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Re: [Mma] Re: documentation: are the .txi files the ones to edit?


From: Paul Kienzle
Subject: Re: [Mma] Re: documentation: are the .txi files the ones to edit?
Date: Wed, 28 May 2003 07:29:41 -0400
User-agent: Mozilla/5.0 (Windows; U; Win 9x 4.90; en-US; rv:1.3) Gecko/20030312

David Bateman wrote:

Dapr├Ęs John W. Eaton <address@hidden> (le 27/05/2003):
doesn't gettext translate word by word... Thus for the error/warning messages
we can tune the messages (as they are short) so that reasonable translations
are possible. But the help messages are long, can include embedded equations,
etc and so will be difficult to get good automatic translations. So I don't
think I'd trust gettext for this part of the task...

gettext works on strings.  Instead of "string" in your code
you must use _("string").  The _() function looks up the
string in a hash table for the particular language, and if it
finds it, then it substitutes it.  This can include formatting
codes such as "%s" as well.  With reasonably generic
strings, which means no tricks like:
   printf("There were %d element%s",n,n!=1?"s":"")
since many languages do not do plurals by suffixing, the
results can be okay.  Usually the translator can make something
meaningful out of the order of the formatted parameters.

C++ formatted output doesn't use format statements, so
the result is much more choppy strings which are harder to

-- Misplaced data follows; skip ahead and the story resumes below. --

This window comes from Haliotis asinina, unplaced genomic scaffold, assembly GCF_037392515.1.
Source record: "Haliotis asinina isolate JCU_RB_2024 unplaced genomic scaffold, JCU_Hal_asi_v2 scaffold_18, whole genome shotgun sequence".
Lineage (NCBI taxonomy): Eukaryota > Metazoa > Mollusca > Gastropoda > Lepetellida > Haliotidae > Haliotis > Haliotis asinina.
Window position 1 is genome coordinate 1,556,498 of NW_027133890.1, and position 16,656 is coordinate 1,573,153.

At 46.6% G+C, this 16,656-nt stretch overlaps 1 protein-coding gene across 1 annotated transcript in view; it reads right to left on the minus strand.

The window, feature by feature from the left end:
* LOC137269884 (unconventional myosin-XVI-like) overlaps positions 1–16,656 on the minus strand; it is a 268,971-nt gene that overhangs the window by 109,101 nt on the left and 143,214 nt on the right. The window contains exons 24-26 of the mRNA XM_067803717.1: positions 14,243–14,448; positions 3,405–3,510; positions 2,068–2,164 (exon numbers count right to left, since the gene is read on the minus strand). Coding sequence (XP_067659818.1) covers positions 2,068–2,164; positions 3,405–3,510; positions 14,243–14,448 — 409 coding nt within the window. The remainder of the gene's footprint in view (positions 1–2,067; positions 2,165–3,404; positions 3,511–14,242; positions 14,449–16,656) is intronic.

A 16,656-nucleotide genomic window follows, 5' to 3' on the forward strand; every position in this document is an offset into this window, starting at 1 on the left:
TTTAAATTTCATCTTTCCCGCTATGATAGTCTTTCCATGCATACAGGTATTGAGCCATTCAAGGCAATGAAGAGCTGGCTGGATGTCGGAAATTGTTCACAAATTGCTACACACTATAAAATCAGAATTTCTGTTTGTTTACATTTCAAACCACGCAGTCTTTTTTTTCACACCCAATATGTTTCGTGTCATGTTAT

translate.

I think the preferred solution would be to translate the help messages by
hand as well. The question then becomes where to store these translations
and how to access them at runtime.

One per file for the convenience.  I would suggest encoding
the language in the filename so that you can write aider(disp) as
something like
 function aider(fn)
    f = file_in_loadpath([fn,".fr"]);
    if !isempty(f), format(f); else help(fn) endif
 endfunction

I think it would better to translate the .txi files separately from
the doc strings, and have them merged together to create a complete
translation, same as is currently done for the English version.  Then
with a little bit of support in the Octave sources, you could get
translated doc strings from the help command as well as a translated
manual.

I too think it would be better. But the original author stated clearly that he didn't have the skills for this task. So in the absence of someone wanting to do it the "right way", his only choice is to translate
the manual wholesale....

If the fn.lang files are formatted appropriately, then
existing tools can be used to build up DOCSTRINGS
and plug DOCSTRINGS into the translated manual.
No coding necessary.

I would want the English help text to remain in the source files.
Translations would go in separate files.

Why make a special cae for English? Special cases, only make the job
harder. I feel that all languages should be treated in the same way just for this reason.

You want a default string in case no translation is available.
In the absence of a universal language, we use English.  I
suppose we could rewrite help to search first for [fn ".en"]
then the default could be in any language.  It might not work
for _() though.

For the oct-file and inbuilt functions, its not clear to me whether
the help should be in the source or separately.

Separately.  The same technique that works for m-files will work
for oct-files.  The translator will need a tool to determine which
docstrings have changed, preferably with diffs to make their
job easier, otherwise docs will soon be out of sync.  The docs
themselves should indicate whether they are up-to-date so that
the user can use "help" rather than "aider" to get the default version.

...

The language to use could then be controlled by a variable
OCTAVE_LANG.
which comes from the environment variable LANG

Paul Kienzle
address@hidden



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